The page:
More rubber body parts

A few weeks ago I wrote about experiments being conducted at Vanderbilt University. The original article appeared in Discover Magazine. In this well-known experiment dating back to a Princeton University party game, a rubber hand is introduced and stroked in time with one of the volunteer’s hands while the other hand is hidden under a table. The findings of the Vanderbilt study confirmed its premise that people with psychotic episodes have a weaker sense of self and therefore experienced the illusion more strongly than people of a similar age and background who didn’t have schizophrenia.

Try this, Descartes!

This month’s Nature Magazine has an article on neurologist Henrik Ehrsson’s research. While what is going on in the laboratory makes for most interesting reading, there is enormous danger with these kinds of experiments done in the name of scientific progress because of the dark science of mind and body control of another human being. Read the article below. See what you think.

It is not every day that you are separated from your body and then stabbed in the chest with a kitchen knife.

But such experiences are routine in the lab of Henrik Ehrsson, a neuroscientist at the Karolinska Institute in Stockholm, who uses illusions to probe, stretch and displace people’s sense of self. Today, using little more than a video camera, goggles and two sticks, he has convinced me that I am floating a few metres behind my own body. As I see a knife plunging towards my virtual chest, I flinch. Two electrodes on my fingers record the sweat that automatically erupts on my skin, and a nearby laptop plots my spiking fear on a graph.

Out-of-body experiences are just part of Ehrsson’s repertoire. He has convinced people that they have swapped bodies with another person1, gained a third arm2, shrunk to the size of a doll or grown to giant proportions3. The storeroom in his lab is stuffed with mannequins of various sizes, disembodied dolls’ heads, fake hands, cameras, knives and hammers. It looks like a serial killer’s basement. “The other neuroscientists think we’re a little crazy,” Ehrsson admits.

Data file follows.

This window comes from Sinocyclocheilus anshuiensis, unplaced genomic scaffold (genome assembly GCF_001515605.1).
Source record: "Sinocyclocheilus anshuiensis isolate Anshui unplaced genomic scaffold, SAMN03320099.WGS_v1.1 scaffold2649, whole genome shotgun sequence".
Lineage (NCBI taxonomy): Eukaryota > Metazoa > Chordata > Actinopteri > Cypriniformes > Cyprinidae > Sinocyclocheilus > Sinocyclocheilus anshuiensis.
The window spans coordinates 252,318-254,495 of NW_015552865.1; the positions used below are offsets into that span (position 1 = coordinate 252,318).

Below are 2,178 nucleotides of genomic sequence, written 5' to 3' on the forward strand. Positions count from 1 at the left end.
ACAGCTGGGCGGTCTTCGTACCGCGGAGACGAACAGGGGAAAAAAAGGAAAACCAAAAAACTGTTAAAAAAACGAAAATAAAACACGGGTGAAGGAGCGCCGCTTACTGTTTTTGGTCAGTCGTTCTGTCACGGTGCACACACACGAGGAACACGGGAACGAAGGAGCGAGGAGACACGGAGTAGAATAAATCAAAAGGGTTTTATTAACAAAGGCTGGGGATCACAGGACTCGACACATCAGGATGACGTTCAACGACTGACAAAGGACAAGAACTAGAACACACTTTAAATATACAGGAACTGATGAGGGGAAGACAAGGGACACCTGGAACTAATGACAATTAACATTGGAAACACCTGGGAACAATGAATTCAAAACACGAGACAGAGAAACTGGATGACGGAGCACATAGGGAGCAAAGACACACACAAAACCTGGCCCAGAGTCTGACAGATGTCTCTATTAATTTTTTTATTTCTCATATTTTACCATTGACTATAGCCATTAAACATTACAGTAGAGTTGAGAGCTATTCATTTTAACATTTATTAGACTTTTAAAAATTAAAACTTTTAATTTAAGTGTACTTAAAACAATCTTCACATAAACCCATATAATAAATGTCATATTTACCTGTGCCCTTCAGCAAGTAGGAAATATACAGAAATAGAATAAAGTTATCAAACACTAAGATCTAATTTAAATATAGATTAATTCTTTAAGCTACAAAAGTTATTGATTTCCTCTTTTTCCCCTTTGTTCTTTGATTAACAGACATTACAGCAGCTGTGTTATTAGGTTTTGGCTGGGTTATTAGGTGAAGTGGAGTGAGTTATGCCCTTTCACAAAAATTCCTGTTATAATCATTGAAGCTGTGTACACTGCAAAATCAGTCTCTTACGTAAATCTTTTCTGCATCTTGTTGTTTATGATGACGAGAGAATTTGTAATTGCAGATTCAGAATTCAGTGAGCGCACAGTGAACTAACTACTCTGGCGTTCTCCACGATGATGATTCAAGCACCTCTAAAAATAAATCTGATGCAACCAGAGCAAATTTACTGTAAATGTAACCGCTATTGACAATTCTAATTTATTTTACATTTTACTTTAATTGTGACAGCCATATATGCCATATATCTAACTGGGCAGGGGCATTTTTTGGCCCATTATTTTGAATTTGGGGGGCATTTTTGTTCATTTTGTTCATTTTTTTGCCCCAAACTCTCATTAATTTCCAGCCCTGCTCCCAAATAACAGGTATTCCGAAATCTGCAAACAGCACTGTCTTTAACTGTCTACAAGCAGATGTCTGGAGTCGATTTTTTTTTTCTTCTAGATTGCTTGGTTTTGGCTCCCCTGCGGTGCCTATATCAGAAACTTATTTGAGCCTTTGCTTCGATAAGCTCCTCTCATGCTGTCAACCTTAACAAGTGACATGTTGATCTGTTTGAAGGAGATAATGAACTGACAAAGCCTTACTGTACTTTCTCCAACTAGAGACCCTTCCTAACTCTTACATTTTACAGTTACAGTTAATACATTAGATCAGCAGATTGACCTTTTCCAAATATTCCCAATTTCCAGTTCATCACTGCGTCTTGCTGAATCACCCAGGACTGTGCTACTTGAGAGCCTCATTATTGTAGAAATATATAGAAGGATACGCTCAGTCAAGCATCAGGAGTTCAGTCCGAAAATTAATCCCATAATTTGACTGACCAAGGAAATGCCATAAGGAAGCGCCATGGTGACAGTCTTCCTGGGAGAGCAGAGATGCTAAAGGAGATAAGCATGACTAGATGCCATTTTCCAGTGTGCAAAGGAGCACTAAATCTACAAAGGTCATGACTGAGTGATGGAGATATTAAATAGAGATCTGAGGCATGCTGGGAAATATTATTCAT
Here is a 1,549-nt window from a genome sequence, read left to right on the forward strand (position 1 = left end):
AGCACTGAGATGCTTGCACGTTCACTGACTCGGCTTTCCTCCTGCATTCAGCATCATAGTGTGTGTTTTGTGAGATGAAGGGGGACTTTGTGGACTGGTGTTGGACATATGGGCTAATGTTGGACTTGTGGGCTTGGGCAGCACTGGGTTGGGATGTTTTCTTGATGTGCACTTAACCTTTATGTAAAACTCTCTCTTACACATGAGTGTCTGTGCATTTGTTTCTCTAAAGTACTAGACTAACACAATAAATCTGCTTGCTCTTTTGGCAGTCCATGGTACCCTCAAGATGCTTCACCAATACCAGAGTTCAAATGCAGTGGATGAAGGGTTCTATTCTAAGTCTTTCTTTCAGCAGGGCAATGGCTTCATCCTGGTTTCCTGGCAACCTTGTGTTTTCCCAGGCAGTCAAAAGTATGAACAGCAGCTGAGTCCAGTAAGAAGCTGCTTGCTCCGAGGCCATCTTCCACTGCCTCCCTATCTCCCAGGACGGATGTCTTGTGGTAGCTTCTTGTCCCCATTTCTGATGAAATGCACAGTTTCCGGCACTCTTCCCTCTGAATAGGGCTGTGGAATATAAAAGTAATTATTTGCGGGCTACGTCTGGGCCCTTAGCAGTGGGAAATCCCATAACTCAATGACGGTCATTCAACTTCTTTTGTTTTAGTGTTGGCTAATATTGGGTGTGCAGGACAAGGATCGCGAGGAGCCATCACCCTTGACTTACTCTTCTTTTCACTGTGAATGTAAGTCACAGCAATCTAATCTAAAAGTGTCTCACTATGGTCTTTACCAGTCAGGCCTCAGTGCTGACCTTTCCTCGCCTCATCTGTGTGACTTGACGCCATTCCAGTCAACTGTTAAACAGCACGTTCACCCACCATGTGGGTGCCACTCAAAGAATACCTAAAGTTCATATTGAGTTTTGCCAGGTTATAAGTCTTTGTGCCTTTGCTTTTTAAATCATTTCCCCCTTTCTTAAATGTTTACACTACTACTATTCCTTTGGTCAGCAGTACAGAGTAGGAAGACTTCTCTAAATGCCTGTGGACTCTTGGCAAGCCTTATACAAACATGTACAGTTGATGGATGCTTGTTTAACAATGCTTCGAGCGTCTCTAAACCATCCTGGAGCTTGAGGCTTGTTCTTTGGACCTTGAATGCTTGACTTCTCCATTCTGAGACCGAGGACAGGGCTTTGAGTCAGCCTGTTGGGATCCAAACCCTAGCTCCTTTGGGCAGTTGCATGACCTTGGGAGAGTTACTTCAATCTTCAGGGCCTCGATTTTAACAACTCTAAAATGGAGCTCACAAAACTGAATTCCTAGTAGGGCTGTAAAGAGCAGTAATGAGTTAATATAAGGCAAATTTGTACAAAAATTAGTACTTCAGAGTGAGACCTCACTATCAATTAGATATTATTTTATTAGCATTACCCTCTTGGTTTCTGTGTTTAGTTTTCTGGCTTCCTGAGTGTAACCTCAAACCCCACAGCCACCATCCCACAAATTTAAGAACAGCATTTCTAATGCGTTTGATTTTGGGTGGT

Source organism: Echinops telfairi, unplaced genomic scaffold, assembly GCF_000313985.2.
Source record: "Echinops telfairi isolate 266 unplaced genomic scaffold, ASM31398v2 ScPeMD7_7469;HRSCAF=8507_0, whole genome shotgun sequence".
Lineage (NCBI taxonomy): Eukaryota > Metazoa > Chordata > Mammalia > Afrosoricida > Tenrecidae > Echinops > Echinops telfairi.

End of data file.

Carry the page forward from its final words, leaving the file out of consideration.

But Ehrsson’s unorthodox apparatus amount to more than cheap trickery. They are part of his quest to understand how people come to experience a sense of self, located within their own bodies. The feeling of body ownership is so ingrained that few people ever think about it — and those scientists and philosophers who do have assumed that it was unassailable.

“Descartes said that if there’s something you can be certain of in this world, it’s that your hand is your hand,” says Ehrsson. Yet Ehrsson’s illusions have shown that such certainties, built on a lifetime of experience, can be disrupted with just ten seconds of visual and tactile deception. This surprising malleability suggests that the brain continuously constructs its feeling of body ownership using information from the senses — a finding that has earned Ehrsson publications in Science and other top journals, along with the attention of other neuroscientists.